When the new redshirt rule was announced for the 2018 season, one thing became immediately clear for Notre Dame football. Freshman quarterback Phil Jurkovec will play for Notre Dame this fall. The question now is, just how much football with he play this fall? Will the staff keep him within the limits of the new rule? Or will he simply be too good to keep off the field?
New Rule Opens New Opportunities
Here’s a quick summary for those unfamiliar with the new rule. The NCAA is now allowing freshmen to play in up to four games at any point in their true freshman seasons without losing a year of eligibility. Previously, a true freshman was eligible to retain eligibility only if they didn’t play at all or if they played in the first four games and sustained an injury that caused them to miss the rest of the season. The latter applying to any player regardless of their year.
There was a good chance that Phil Jurkovec would have played in 2018 even without the new rule. With it, there’s almost no way he doesn’t.
There are some who will be clamoring for him to start the second Brandon Wimbush throws his first interception this fall. Fans should have some patience here though. Jurkovec’s Army All American Bowl performance showed that while he has an extremely high ceiling, he still has a lot of work to do.[Related: Will Notre Dame have a 1,000 yard rusher in 2018?]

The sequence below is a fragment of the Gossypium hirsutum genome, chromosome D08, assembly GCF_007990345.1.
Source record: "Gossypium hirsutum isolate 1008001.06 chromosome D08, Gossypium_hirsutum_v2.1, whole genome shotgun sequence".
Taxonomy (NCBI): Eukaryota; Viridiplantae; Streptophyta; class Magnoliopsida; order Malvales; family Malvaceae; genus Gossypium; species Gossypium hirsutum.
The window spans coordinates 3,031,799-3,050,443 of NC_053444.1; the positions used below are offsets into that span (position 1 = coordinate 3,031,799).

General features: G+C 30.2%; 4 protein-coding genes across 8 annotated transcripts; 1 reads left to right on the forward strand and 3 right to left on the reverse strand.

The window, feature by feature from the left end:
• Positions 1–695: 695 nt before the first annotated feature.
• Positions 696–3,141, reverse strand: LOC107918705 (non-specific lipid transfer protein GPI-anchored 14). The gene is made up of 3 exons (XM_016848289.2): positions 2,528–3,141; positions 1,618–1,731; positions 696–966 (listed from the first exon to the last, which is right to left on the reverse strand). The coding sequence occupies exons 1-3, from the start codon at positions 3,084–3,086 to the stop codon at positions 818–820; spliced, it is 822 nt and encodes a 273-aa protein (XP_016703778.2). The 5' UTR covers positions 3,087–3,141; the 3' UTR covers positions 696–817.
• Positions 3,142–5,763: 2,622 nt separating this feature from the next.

Still, there is some belief that Phil Jurkovec will be able to challenge Ian Book for the backup role this fall already. Should Jurkovec win that backup role, the Notre Dame coaching staff will have an interesting decision to make. Either play Jurkovec in any mop up duty, or be strategic in when/where they use him to try and preserve that year of eligibility.
While Notre Dame has a pretty rough schedule this year with the likes of Michigan, Stanford, Virginia Tech, Florida State, and USC; they also have a number of games where the backup quarterback should play if the season goes as planned. Ball State, Vanderbilt, Wake Forest, Navy, Syracuse, and Pitt are all games that a backup quarterback at Notre Dame should play in. That alone is six games.
Last year Ian Book severed as the backup quarterback to Brandon Wimbush and played in 10 games with one start mixed in. Book filled in for an injured Wimbush on the road against North Carolina.
Brandon Wimbush Holds the Answer to Jurkovec’s Playing Time
Speaking of Wimbush, his development will likely be one of the determining factors in how much Jurkovec plays this fall. If he takes the necessary steps forward as a passer this fall, nether Jurkovec of Book will be called upon for much more than mop up duty or filling in for injury. That, however, is a very big if and is the number one question facing Notre Dame football this fall.[Related: Who will lead Notre Dame in receiving in 2018?]
If Wimbush is indeed a vastly improved passer actually, the need to preserve Jurkovec’s redshirt year becomes much more important. Wimbush still has another year of eligibility left after this year. Should he take a big step forward this year he would head into the 2019 season as the unquestioned starter. Again, a huge if right now but still a possibility. Should that happen, Kelly and his staff will undoubtably want to preserve that year for Jurkovec.
What if Wimbush Doesn’t Improve?
Now the flip side outcome is also possible. What if Wimbush doesn’t take the step forward? What if the quarterback we saw against Stanford and Miami last November is the same quarterback that we see against Michigan and Stanford in September? If that’s the case, Kelly and staff will be forced to either turn to Book or Jurkovec.